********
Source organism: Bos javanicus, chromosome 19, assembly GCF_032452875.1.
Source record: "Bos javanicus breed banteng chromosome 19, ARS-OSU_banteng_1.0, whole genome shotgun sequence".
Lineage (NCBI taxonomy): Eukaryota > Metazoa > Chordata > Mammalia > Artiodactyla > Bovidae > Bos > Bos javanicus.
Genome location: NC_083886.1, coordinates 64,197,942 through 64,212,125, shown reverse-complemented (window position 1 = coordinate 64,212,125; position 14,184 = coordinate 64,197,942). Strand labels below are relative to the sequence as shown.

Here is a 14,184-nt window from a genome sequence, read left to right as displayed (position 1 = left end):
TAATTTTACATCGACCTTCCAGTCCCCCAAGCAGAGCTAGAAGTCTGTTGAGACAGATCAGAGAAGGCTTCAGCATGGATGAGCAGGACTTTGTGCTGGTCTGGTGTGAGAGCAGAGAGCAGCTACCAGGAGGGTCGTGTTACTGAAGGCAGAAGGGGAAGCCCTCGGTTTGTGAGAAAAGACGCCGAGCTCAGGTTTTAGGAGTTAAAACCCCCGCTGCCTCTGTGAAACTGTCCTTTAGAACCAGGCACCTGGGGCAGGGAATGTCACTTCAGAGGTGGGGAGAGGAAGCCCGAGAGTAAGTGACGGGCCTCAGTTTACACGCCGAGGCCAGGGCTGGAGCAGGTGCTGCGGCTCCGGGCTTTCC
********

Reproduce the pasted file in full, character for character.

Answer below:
Source organism: Bos javanicus, chromosome 19, assembly GCF_032452875.1.
Source record: "Bos javanicus breed banteng chromosome 19, ARS-OSU_banteng_1.0, whole genome shotgun sequence".
Lineage (NCBI taxonomy): Eukaryota > Metazoa > Chordata > Mammalia > Artiodactyla > Bovidae > Bos > Bos javanicus.
Genome location: NC_083886.1, coordinates 64,197,942 through 64,212,125, shown reverse-complemented (window position 1 = coordinate 64,212,125; position 14,184 = coordinate 64,197,942). Strand labels below are relative to the sequence as shown.

Here is a 14,184-nt window from a genome sequence, read left to right as displayed (position 1 = left end):
TAATTTTACATCGACCTTCCAGTCCCCCAAGCAGAGCTAGAAGTCTGTTGAGACAGATCAGAGAAGGCTTCAGCATGGATGAGCAGGACTTTGTGCTGGTCTGGTGTGAGAGCAGAGAGCAGCTACCAGGAGGGTCGTGTTACTGAAGGCAGAAGGGGAAGCCCTCGGTTTGTGAGAAAAGACGCCGAGCTCAGGTTTTAGGAGTTAAAACCCCCGCTGCCTCTGTGAAACTGTCCTTTAGAACCAGGCACCTGGGGCAGGGAATGTCACTTCAGAGGTGGGGAGAGGAAGCCCGAGAGTAAGTGACGGGCCTCAGTTTACACGCCGAGGCCAGGGCTGGAGCAGGTGCTGCGGCTCCGGGCTTTCC